Obama cries for kids at Newtown, but does he cry for kids in Syria? I'm just so torn by the media reports giving Obama credit for executive action on guns when his administration has authorized thousands of deaths of children all over the planet. Is it the geographical disconnect between Connecticut and Ber Mahli? Or is it political expediency on the part of the liberal media to shame us for our tolerance of gun deaths? I don't think we can hold these two conflicting ideals in our minds simultaneously: that Obama has Syrian and Iraqi blood on his hands while trying to cleanse the US of the blood spilled at Columbine and Colorado Springs. And if we do accept them--that Obama cries for American children and not for Syrians--then we are damned, and we deserve to be damned, as a people.
Praising Obama for protecting American children while omitting the deaths of Syrians has stunning moral implications: that American lives are inherently more valuable than Syrian lives. At a time when the president refuses to risk the deaths of children at the hands of gunmen, he simultaneously risks the deaths of thousands of children at the hands of the US military. We should focus on the coverage of President Obama crying: the media attached itself to the narrative that Obama so deeply cares about American children that he--a generally well-composed man--would cry in public. And for this, he has been praised (and mocked). But Slate and Maddow didn't question why Obama would cry about American children and not Syrian and Iraqi children. In their rush to praise him, they neglected the moral nonequivalences drawn from this kind of coverage.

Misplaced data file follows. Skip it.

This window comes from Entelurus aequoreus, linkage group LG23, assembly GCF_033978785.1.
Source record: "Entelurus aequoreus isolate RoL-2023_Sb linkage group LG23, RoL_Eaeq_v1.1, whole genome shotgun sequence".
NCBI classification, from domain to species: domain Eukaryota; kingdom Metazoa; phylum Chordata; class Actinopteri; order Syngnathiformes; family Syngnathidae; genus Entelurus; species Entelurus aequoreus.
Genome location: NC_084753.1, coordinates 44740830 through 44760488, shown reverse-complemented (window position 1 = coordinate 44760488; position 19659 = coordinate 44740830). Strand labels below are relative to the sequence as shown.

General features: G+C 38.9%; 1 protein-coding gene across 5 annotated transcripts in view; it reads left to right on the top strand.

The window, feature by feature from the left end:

This represents the complete naturalization of colonialism: the morality of preventing deaths in America is unquestioned, whereas the morality of causing deaths abroad is also unquestioned. This is firmly ingrained into our culture, and it manifests in the media's coverage of violence in the US and abroad. In Culture and Imperialism, Edward Said argued that,
"American attitudes to American ‘greatness,’ to hierarchies of race, to the perils of other revolutions (the American revolution being considered unique and somehow unrepeatable anywhere else in the world) have remained constant, have dictated, have obscured, the realities of empire, while apologists for overseas American interests have insisted on American innocence, doing good, fighting for freedom.... Neither imperialism nor colonialism is a simple act of accumulation and acquisition. Both are supported and perhaps even impelled by impressive ideological formations that include notions that certain territories and people require and beseech domination, as well as forms of knowledge affiliated with domination" (p. 8-9).